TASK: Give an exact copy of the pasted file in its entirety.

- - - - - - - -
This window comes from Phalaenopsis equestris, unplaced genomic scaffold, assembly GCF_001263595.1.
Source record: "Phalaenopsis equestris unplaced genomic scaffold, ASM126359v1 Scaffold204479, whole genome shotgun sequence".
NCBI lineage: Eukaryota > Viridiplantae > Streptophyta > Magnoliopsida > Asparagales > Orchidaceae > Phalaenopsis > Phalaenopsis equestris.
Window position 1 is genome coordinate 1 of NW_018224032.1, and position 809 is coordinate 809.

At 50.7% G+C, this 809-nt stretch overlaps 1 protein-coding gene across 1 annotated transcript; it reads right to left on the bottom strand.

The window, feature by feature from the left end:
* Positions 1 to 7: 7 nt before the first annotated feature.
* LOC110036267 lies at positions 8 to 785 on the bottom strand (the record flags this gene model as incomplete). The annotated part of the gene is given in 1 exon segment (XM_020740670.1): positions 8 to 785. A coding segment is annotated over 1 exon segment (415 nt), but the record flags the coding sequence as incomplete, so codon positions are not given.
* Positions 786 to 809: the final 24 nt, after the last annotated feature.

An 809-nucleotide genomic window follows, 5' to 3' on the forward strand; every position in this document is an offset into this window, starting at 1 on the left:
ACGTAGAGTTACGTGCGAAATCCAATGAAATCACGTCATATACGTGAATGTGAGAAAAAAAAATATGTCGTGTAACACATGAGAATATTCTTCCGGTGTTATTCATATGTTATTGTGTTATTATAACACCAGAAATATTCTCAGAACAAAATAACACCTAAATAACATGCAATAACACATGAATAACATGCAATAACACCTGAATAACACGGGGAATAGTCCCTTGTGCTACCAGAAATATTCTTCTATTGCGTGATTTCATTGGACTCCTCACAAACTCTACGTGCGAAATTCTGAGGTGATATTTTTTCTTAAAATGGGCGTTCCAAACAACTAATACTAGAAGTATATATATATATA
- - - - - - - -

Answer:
This window comes from Phalaenopsis equestris, unplaced genomic scaffold, assembly GCF_001263595.1.
Source record: "Phalaenopsis equestris unplaced genomic scaffold, ASM126359v1 Scaffold204479, whole genome shotgun sequence".
NCBI lineage: Eukaryota > Viridiplantae > Streptophyta > Magnoliopsida > Asparagales > Orchidaceae > Phalaenopsis > Phalaenopsis equestris.
Window position 1 is genome coordinate 1 of NW_018224032.1, and position 809 is coordinate 809.

At 50.7% G+C, this 809-nt stretch overlaps 1 protein-coding gene across 1 annotated transcript; it reads right to left on the bottom strand.

The window, feature by feature from the left end:
* Positions 1 to 7: 7 nt before the first annotated feature.
* LOC110036267 lies at positions 8 to 785 on the bottom strand (the record flags this gene model as incomplete). The annotated part of the gene is given in 1 exon segment (XM_020740670.1): positions 8 to 785. A coding segment is annotated over 1 exon segment (415 nt), but the record flags the coding sequence as incomplete, so codon positions are not given.
* Positions 786 to 809: the final 24 nt, after the last annotated feature.

An 809-nucleotide genomic window follows, 5' to 3' on the forward strand; every position in this document is an offset into this window, starting at 1 on the left:
ACGTAGAGTTACGTGCGAAATCCAATGAAATCACGTCATATACGTGAATGTGAGAAAAAAAAATATGTCGTGTAACACATGAGAATATTCTTCCGGTGTTATTCATATGTTATTGTGTTATTATAACACCAGAAATATTCTCAGAACAAAATAACACCTAAATAACATGCAATAACACATGAATAACATGCAATAACACCTGAATAACACGGGGAATAGTCCCTTGTGCTACCAGAAATATTCTTCTATTGCGTGATTTCATTGGACTCCTCACAAACTCTACGTGCGAAATTCTGAGGTGATATTTTTTCTTAAAATGGGCGTTCCAAACAACTAATACTAGAAGTATATATATATATA